The original shape of a material is a key factor in considering the design of engineered products. Different shapes have many different uses and characteristics and their accurate selection is imperative to the success of said product. Shape selection is also important when we consider the cost and manufacturing element of the final product. Finding a shape close to the final product's design, or one that can easily be modified to suit the end purpose will accelerate the production time and save money at the manufacturing stage.
All information presented is done so in good faith and as general reference and therefore should not be relied upon for design purposes. For further information on any of the materials listed, or to discuss your requirements for shapes not listed here, we invite our customers to contact us with their enqueries.
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Tubes and pipes are unique in that their shape is multi-purpose. Their hollow form allows them to be used as a conduit; carrying anything from acids to oil and gas. By distributing forces around their perimeter, they are a light, yet strong load-bearing shape, with extensive uses.
Sheets and plates are used extensively across the engineering industry. they may be employed as cladding for a building, the skin of an aeroplane, or the "walls" of a storage tank. Depending on their material, they may be structural, pressured or corrosion repelling.
Generally used to produce screws, nails, fixings etc., Bars and Rods' form make them an ideal starting point for milling or turning into finished products reflecting their original shapes, or cut to produce washers and shims.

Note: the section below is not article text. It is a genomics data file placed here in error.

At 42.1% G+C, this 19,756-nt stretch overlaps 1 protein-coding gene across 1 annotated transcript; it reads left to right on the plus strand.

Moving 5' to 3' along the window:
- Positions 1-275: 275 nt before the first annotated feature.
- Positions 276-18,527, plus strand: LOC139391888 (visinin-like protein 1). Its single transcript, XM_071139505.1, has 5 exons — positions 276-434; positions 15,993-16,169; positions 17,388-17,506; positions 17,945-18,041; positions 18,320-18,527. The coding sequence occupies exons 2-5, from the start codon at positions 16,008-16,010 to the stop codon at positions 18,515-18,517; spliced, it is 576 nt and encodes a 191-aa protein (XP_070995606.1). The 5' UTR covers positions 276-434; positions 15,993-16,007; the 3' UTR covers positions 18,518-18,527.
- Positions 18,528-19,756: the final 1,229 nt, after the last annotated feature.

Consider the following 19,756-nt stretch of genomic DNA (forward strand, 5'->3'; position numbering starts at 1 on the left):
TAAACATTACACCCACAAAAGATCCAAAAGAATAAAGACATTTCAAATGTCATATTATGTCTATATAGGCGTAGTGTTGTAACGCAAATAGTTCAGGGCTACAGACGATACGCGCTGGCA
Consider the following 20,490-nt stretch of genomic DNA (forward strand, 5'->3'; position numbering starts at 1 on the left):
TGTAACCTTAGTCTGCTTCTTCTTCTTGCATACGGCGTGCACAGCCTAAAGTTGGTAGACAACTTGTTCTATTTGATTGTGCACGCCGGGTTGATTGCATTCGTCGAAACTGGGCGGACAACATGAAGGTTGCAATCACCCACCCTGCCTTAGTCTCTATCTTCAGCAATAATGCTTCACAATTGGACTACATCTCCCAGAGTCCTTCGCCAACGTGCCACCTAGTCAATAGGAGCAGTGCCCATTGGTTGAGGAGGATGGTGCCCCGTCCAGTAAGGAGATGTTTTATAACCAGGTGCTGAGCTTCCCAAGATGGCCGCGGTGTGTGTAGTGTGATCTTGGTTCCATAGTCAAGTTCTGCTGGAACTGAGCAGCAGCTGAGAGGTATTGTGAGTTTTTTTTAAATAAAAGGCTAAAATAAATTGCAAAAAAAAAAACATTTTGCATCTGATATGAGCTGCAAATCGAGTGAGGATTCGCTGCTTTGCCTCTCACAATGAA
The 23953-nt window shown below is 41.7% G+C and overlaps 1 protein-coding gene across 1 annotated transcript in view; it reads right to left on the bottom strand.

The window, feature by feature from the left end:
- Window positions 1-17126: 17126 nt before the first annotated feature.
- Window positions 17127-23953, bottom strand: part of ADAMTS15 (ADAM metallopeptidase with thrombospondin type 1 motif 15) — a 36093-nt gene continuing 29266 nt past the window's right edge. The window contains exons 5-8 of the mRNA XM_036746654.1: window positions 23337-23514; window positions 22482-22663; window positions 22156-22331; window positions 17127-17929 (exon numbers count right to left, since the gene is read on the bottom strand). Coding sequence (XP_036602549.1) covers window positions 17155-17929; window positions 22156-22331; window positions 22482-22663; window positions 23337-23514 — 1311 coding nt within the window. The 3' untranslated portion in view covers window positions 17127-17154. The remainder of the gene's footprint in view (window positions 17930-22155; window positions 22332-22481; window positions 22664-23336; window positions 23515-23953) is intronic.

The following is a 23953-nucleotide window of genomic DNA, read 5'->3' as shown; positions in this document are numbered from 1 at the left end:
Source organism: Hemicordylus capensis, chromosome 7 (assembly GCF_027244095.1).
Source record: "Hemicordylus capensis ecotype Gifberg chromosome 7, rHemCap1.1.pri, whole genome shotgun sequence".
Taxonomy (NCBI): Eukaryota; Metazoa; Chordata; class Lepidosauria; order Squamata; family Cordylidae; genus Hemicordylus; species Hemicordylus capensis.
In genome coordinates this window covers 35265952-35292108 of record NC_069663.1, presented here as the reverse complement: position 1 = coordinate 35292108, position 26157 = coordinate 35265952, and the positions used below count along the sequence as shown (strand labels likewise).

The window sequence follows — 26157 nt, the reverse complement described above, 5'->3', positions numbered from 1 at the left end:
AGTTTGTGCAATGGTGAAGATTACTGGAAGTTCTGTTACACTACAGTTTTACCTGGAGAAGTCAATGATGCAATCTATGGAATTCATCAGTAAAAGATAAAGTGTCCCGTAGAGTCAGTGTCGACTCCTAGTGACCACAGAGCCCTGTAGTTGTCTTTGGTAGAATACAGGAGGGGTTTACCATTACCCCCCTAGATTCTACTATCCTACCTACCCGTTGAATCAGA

They are also used in forgings and to produce wire.
A starting point for many different products, billets may be used as the basis for machined products, as well as an additive alloying element used in castings. A useful example is the same grade of aluminium either being cast or machined into an engine block, both from billet.
Wire, as a shape, has perhaps the most diverse range of uses of all. it may be spun to make cables for bridges, or made into jewellery as hoops and bands, and even as a filler in welding processes. Different metals will give their respective wires different characteristics.
If a non-standard mill product is needed and wrought manufacturing integrity is required, the resulting product would be termed as a shape or profile. These may be produced at mill level by drawing or extruding. Further processes may involve anodising or secondary machining.
Cast products are created by pouring molten metals into a mould in the form of the shape of the required product. Castings are used to cut the time and reduce the costs involved in machining from ingot. They are also used to create shapes where machining is unsuitable.
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